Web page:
“And how’d that dude know my name anyway?” he muttered. He liked that fact about as much as he liked seeing what he just saw. In both cases, it just cast this whole situation in a new light. If they knew his name, that didn’t bode well for Shades. It meant that both of them were somehow more involved in this than he would ever have guessed.
Mostly his mind kept jumping back to the moment that guy disappeared, kept going in circles in its attempts to make some sense of that scene.
“Hello! Anybody out there?”
John just about jumped out of his seat before realizing that this new voice was a decidedly female one. And from farther up the trail rather than from behind. If there was an ordinary person up there, she could probably use his help.
Deciding that it beat being alone on such a freaky night, he called back, “Who are you?”
Gripping Old Betsy and hoping it wouldn’t come to that.
“Amy!” the voice called, after an apparent moment of thought. Then Amy O’Connor stepped out of the trees. Flashlight in hand, soaked through, her long blonde hair hanging straight down. “Dexter, is that you?”
“No… it’s me, John,” he replied, at first thrown off by her choice of names. Dexter? Did I miss something… He wondered if he had somehow disappointed her. Oh well. She’ll just have to live with it. “Amy? What are you doing out here?”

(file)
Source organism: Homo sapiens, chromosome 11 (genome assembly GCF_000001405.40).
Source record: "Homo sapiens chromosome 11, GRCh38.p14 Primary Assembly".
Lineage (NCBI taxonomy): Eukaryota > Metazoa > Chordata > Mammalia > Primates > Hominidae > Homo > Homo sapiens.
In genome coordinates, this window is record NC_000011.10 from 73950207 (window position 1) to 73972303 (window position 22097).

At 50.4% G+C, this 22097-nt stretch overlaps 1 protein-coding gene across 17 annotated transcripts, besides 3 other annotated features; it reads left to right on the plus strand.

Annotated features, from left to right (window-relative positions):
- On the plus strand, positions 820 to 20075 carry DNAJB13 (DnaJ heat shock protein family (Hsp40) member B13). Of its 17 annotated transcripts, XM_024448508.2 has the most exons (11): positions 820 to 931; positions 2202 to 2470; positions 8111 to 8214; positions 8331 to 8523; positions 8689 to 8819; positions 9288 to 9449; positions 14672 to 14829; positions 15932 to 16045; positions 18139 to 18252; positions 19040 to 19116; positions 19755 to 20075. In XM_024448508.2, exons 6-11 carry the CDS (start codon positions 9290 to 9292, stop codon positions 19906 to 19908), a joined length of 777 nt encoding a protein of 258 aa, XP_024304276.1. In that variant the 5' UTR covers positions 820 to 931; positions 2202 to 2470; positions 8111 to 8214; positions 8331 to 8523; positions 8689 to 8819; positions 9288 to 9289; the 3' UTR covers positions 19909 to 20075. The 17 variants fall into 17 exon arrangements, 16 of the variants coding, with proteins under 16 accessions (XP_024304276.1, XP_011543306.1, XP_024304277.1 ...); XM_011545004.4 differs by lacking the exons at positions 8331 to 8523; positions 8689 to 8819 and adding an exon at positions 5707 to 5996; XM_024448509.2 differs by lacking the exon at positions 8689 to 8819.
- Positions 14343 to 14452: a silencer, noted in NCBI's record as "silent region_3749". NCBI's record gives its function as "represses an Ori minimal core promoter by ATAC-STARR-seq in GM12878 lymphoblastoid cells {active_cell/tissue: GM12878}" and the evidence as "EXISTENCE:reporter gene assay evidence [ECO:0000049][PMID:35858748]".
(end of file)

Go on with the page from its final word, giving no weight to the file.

“John…” she said, for a moment pondering what to say next. Not him, but one of his friends. Though she had been hoping for him. Even though he had gone by his chosen handle for years, she had never really thought of him as “Shades” no matter how she tried. “Well, I’m not really sure. I thought I saw him up on the cliff, so I came up here to talk to him. I thought maybe he had seen something. But when I went up there, no one was around.”
Then she paused for a second, seeming to realize that she was getting ahead of herself.
“You see, I’ve been looking for my little brother’s dog. He’s too young to be out here so late, let alone in this weather.” And quite frankly, she wasn’t too happy with the boy right now. If he would just take decent care of his damn dog… But there was an alarm in John’s voice earlier, and a lingering perplexity on his face, and she wanted to know what all that indistinct shouting earlier was about. “But what are you doing here?”
“Well, I don’t know where to begin,” he confessed. “You see, Shades called me about… half an hour ago, said he was in trouble…”
“What kind of trouble?” She had heard about his fight with Carlos, and now he had her undivided attention.
“It’s a long story, dude— uh, I mean dudette…”
“You don’t have to be politically correct with me. But really, what happened to Shades?”
“Well, Shades called me and told me he needed my help.” John was already second-guessing how much of this she would actually buy, pondering the irony of having to sell the truth. “He said he was being chased by these weird hitchhikers that all look exactly alike…”
“Is this some kind of joke?” she demanded, not entirely buying that. Yet she also sensed that he was upset about something. “You guys aren’t pulling my leg here, just because I told him I believed in paranormal stuff?”
“Huh? No dude, I’m totally serious.” Though he knew the next part would be even harder to swallow. But what he really wanted to know was, “Why were you looking for Shades anyway?”